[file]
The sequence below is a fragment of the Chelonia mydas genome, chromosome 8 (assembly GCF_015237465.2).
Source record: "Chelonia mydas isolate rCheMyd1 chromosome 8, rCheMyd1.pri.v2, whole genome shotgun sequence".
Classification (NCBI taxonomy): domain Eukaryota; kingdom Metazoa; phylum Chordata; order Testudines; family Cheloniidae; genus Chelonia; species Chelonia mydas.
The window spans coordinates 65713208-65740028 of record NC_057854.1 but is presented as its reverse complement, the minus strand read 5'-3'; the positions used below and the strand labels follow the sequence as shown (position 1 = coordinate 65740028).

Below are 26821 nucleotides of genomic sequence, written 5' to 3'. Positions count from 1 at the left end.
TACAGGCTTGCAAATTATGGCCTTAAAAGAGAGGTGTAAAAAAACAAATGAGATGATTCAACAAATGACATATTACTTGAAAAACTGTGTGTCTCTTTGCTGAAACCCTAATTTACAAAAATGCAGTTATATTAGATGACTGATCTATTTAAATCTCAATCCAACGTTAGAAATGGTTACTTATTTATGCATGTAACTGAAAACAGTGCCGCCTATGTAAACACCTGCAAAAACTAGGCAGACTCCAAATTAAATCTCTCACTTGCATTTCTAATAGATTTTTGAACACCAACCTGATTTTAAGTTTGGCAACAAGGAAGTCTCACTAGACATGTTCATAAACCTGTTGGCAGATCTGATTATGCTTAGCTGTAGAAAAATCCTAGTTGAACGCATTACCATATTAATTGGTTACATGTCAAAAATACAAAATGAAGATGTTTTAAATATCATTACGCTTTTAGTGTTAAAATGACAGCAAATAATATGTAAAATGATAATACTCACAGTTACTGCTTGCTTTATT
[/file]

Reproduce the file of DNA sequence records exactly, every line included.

The sequence below is a fragment of the Chelonia mydas genome, chromosome 8 (assembly GCF_015237465.2).
Source record: "Chelonia mydas isolate rCheMyd1 chromosome 8, rCheMyd1.pri.v2, whole genome shotgun sequence".
Classification (NCBI taxonomy): domain Eukaryota; kingdom Metazoa; phylum Chordata; order Testudines; family Cheloniidae; genus Chelonia; species Chelonia mydas.
The window spans coordinates 65713208-65740028 of record NC_057854.1 but is presented as its reverse complement, the minus strand read 5'-3'; the positions used below and the strand labels follow the sequence as shown (position 1 = coordinate 65740028).

Below are 26821 nucleotides of genomic sequence, written 5' to 3'. Positions count from 1 at the left end.
TACAGGCTTGCAAATTATGGCCTTAAAAGAGAGGTGTAAAAAAACAAATGAGATGATTCAACAAATGACATATTACTTGAAAAACTGTGTGTCTCTTTGCTGAAACCCTAATTTACAAAAATGCAGTTATATTAGATGACTGATCTATTTAAATCTCAATCCAACGTTAGAAATGGTTACTTATTTATGCATGTAACTGAAAACAGTGCCGCCTATGTAAACACCTGCAAAAACTAGGCAGACTCCAAATTAAATCTCTCACTTGCATTTCTAATAGATTTTTGAACACCAACCTGATTTTAAGTTTGGCAACAAGGAAGTCTCACTAGACATGTTCATAAACCTGTTGGCAGATCTGATTATGCTTAGCTGTAGAAAAATCCTAGTTGAACGCATTACCATATTAATTGGTTACATGTCAAAAATACAAAATGAAGATGTTTTAAATATCATTACGCTTTTAGTGTTAAAATGACAGCAAATAATATGTAAAATGATAATACTCACAGTTACTGCTTGCTTTATT